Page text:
MANILA – The Presidential Commission for the Urban Poor (PCUP) on Wednesday vowed to help informal settler families in Caloocan City resolve issues involving their acquisition of a 2.5-hectare lot owned by a private corporation in Barangay 167.
This was after the Silver Eight Neighborhood Association (SENA) reached out to PCUP chairperson Undersecretary Elpidio Jordan Jr., seeking to expedite their group’s application for accreditation to resolve issues regarding the land acquisition.
PCUP – National Capital Region (NCR) Commissioner Rey Galupo promised to help ensure that the rights of informal settlers would be respected and the accreditation of their organization is accomplished “at the soonest possible time.”
“Ang mandato namin sa PCUP ay tulungan ang ating mga mahihirap na kababayan para mabigyan sila ng magandang kinabukasan sa pamamagitan ng pag-ugnay sa kanila sa mga karapat dapat na ahensya ng gobyerno na makakatulong sa kanila alinsunod sa adhikain ng ating Pangulong Bongbong Marcos na mapabuti at mapaunlad ang kabuhayan ng bawat pamilyang Pilipino (Our mandate in the PCUP is to help our poor countrymen to give them a better future by linking them to the appropriate government agencies that could help them in accordance with the aspiration of our President Bongbong Marcos to improve and develop the livelihood of every Filipino family),” Galupo said in a press release.
Composed of 362 families, SENA was accompanied by a representative of the Caloocan City Housing and Resettlement Office (HARO) under the leadership of former District 1 representative, now City Mayor Dale Malapitan.
SENA president Evelyn Bungay said they have been prompted to seek assistance from the PCUP because they are requesting to be given the chance to acquire the lots on which their residences are located and have been living for the past 13 years or so.
“Kailangan namin ng tulong upang maprotektahan ang aming mga karapatan at makahingi ng kaunting konsiderasyon sa aming kalagayan bilang mga maralitang tagalungsod (We need help to protect our rights and ask for some consideration for our condition as urban poor),” Bungay said.
Under Executive Order 82 dated Dec. 8, 1986, the PCUP serves as the direct link of the urban poor to the government in policy formulation and program implementation addressed to their needs.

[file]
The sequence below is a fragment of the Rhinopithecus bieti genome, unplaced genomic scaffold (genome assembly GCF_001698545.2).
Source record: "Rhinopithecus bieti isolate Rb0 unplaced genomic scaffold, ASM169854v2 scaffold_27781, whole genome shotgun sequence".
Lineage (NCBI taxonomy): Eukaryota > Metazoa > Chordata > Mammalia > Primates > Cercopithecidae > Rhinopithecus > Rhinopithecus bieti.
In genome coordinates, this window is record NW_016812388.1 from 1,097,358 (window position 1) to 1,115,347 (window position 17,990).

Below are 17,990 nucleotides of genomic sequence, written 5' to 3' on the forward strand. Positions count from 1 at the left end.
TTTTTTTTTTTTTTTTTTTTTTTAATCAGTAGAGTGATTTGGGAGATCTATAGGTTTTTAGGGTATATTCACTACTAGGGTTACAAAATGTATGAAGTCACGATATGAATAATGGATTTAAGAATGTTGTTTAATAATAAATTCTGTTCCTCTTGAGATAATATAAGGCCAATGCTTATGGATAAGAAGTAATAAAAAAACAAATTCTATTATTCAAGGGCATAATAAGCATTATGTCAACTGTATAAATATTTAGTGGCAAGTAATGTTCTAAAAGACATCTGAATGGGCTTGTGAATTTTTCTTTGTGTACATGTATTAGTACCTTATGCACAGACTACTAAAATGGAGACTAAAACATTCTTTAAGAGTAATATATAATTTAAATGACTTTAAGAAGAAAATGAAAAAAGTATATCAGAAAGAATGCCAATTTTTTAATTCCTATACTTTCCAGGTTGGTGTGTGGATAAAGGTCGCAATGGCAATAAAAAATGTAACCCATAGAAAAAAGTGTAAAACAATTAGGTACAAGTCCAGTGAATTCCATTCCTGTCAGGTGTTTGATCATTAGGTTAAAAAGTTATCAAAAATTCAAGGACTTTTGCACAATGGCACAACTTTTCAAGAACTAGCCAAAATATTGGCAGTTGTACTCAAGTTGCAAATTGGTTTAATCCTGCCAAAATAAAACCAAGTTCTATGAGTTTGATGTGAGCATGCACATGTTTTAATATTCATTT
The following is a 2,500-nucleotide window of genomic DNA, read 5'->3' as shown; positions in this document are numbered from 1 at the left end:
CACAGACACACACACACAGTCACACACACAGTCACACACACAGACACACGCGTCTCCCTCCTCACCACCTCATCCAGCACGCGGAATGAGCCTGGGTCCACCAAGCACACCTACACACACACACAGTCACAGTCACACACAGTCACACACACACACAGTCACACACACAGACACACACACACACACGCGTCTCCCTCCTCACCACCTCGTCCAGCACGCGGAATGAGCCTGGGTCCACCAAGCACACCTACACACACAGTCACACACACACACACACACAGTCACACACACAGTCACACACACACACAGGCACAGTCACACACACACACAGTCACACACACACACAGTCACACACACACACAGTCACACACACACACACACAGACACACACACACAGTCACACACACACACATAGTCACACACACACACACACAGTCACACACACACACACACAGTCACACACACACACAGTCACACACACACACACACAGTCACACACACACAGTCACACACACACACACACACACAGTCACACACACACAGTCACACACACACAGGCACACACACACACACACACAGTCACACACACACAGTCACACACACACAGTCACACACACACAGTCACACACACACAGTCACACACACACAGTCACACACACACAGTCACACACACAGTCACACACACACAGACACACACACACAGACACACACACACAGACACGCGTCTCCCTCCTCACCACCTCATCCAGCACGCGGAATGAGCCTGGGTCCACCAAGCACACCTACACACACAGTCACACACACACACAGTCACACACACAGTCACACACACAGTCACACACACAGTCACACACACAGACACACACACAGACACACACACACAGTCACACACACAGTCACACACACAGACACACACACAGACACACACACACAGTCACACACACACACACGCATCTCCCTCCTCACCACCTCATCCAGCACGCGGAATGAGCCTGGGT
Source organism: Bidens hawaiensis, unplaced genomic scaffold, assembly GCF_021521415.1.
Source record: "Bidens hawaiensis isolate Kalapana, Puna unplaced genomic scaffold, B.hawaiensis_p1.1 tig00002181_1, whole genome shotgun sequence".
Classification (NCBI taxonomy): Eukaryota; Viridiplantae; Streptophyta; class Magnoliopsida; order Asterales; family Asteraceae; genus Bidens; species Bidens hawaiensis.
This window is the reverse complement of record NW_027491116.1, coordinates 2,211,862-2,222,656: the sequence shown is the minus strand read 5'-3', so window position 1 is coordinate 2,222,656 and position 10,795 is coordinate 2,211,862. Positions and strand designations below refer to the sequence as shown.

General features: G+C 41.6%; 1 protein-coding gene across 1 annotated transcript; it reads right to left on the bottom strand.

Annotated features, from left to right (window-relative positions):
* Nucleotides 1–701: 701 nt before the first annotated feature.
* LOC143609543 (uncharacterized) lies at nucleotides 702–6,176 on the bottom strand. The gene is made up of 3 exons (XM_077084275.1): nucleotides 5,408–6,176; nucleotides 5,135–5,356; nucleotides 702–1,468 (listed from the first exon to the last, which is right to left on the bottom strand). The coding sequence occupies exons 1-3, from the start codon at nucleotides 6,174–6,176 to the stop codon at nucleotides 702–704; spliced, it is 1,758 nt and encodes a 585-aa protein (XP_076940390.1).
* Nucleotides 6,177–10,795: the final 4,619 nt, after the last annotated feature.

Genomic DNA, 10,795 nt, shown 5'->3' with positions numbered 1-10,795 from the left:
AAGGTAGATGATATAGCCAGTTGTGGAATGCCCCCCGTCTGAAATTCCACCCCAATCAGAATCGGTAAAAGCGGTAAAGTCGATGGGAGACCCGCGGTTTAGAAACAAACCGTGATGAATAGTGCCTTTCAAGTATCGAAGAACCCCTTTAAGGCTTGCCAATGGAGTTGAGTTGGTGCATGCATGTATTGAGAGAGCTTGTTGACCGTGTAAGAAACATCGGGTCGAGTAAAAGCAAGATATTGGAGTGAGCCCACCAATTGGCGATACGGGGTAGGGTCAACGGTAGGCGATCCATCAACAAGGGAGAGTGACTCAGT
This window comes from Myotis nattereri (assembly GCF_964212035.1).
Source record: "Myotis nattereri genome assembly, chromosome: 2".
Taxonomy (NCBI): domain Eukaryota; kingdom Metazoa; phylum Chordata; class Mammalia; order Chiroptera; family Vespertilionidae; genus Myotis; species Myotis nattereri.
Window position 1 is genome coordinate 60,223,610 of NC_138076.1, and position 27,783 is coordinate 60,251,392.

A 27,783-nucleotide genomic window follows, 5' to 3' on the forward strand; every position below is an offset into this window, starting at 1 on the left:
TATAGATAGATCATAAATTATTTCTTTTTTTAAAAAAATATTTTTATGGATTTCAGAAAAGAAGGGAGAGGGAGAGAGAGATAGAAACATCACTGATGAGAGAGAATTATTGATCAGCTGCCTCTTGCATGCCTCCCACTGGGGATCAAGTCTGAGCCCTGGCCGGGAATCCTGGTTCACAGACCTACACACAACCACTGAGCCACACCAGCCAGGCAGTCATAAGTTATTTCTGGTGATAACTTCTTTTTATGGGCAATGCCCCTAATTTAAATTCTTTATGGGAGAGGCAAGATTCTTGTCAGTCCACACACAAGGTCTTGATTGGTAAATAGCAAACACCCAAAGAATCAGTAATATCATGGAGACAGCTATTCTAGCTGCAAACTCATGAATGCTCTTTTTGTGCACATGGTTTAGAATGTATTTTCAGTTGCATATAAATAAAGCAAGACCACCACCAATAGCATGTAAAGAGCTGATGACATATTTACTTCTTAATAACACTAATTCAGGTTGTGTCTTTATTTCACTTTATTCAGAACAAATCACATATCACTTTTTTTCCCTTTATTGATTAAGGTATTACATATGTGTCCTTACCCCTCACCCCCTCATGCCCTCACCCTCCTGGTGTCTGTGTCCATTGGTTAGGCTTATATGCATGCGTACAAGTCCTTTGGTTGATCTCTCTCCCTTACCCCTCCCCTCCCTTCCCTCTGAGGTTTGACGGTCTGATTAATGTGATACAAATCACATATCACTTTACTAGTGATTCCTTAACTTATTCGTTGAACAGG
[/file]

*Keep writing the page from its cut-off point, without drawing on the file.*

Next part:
Early this month, state-owned Development Bank of the Philippines (DAP) inked an agreement with the Department of Human Settlements and Urban Development (DHSUD) for the crafting of a financing scheme that would provide affordable homes for informal settlers.
DBP President and Chief Executive Officer Emmanuel Herbosa said the DAP would provide the DHSUD with financial and technical assistance to help address the country's mass housing requirements through the construction of one million units annually until 2028.
Under the memorandum of understanding between the two agencies, the DHSUD would identify qualified real estate developers and contractors that would develop the project sites and assist in the preparation of project funding requirements.
The DBP would also formulate a loan program, focused on providing developmental loans for the DHSUD's housing projects.
Results of a Social Weather Stations (SWS) survey from September 29 to October 2 – the first under President Ferdinand R. Marcos Jr. – showed that 49 percent of Filipino families rated themselves poor, slightly higher than the 48 percent posted in June.
Preliminary estimates by the PSA showed that the country's poverty incidence was at 18.1 percent in 2021, which translates to 19.99 million poor Filipinos, up from 17.67 million in 2018.
Poverty incidence is defined by the PSA as the proportion of Filipinos whose per capita income cannot sufficiently meet their basic food and non-food needs.
The Marcos administration aims to bring poverty down to 9 percent or a single-digit rate by 2028. (PNA)